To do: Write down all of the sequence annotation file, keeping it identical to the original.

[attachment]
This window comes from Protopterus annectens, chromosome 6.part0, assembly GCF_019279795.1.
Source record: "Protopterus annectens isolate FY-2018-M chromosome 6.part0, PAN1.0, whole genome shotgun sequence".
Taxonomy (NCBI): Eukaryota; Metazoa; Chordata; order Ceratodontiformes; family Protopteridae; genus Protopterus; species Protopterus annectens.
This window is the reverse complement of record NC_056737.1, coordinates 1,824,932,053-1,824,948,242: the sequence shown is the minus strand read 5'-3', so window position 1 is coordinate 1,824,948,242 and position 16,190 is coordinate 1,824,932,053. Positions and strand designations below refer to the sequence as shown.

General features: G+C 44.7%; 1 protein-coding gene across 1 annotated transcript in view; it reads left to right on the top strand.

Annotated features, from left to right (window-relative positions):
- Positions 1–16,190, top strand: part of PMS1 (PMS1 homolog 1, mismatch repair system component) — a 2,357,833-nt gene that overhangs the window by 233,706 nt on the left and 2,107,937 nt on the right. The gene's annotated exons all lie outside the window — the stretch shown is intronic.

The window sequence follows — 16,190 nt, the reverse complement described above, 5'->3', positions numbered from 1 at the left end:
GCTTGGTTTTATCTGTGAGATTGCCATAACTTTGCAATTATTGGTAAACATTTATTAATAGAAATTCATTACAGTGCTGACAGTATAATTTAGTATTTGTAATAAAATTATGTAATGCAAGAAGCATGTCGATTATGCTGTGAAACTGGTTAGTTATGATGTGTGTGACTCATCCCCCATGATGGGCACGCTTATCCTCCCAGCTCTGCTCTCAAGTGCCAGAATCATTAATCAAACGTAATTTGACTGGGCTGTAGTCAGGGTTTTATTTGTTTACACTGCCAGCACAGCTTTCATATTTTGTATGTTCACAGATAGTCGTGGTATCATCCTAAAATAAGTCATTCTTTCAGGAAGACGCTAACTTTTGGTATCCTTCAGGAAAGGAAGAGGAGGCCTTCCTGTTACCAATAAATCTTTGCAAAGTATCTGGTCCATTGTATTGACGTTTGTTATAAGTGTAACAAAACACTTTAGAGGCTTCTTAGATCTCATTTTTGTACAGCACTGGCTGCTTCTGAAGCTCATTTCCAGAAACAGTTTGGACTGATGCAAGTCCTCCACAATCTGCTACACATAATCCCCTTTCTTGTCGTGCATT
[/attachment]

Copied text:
This window comes from Protopterus annectens, chromosome 6.part0, assembly GCF_019279795.1.
Source record: "Protopterus annectens isolate FY-2018-M chromosome 6.part0, PAN1.0, whole genome shotgun sequence".
Taxonomy (NCBI): Eukaryota; Metazoa; Chordata; order Ceratodontiformes; family Protopteridae; genus Protopterus; species Protopterus annectens.
This window is the reverse complement of record NC_056737.1, coordinates 1,824,932,053-1,824,948,242: the sequence shown is the minus strand read 5'-3', so window position 1 is coordinate 1,824,948,242 and position 16,190 is coordinate 1,824,932,053. Positions and strand designations below refer to the sequence as shown.

General features: G+C 44.7%; 1 protein-coding gene across 1 annotated transcript in view; it reads left to right on the top strand.

Annotated features, from left to right (window-relative positions):
- Positions 1–16,190, top strand: part of PMS1 (PMS1 homolog 1, mismatch repair system component) — a 2,357,833-nt gene that overhangs the window by 233,706 nt on the left and 2,107,937 nt on the right. The gene's annotated exons all lie outside the window — the stretch shown is intronic.

The window sequence follows — 16,190 nt, the reverse complement described above, 5'->3', positions numbered from 1 at the left end:
GCTTGGTTTTATCTGTGAGATTGCCATAACTTTGCAATTATTGGTAAACATTTATTAATAGAAATTCATTACAGTGCTGACAGTATAATTTAGTATTTGTAATAAAATTATGTAATGCAAGAAGCATGTCGATTATGCTGTGAAACTGGTTAGTTATGATGTGTGTGACTCATCCCCCATGATGGGCACGCTTATCCTCCCAGCTCTGCTCTCAAGTGCCAGAATCATTAATCAAACGTAATTTGACTGGGCTGTAGTCAGGGTTTTATTTGTTTACACTGCCAGCACAGCTTTCATATTTTGTATGTTCACAGATAGTCGTGGTATCATCCTAAAATAAGTCATTCTTTCAGGAAGACGCTAACTTTTGGTATCCTTCAGGAAAGGAAGAGGAGGCCTTCCTGTTACCAATAAATCTTTGCAAAGTATCTGGTCCATTGTATTGACGTTTGTTATAAGTGTAACAAAACACTTTAGAGGCTTCTTAGATCTCATTTTTGTACAGCACTGGCTGCTTCTGAAGCTCATTTCCAGAAACAGTTTGGACTGATGCAAGTCCTCCACAATCTGCTACACATAATCCCCTTTCTTGTCGTGCATT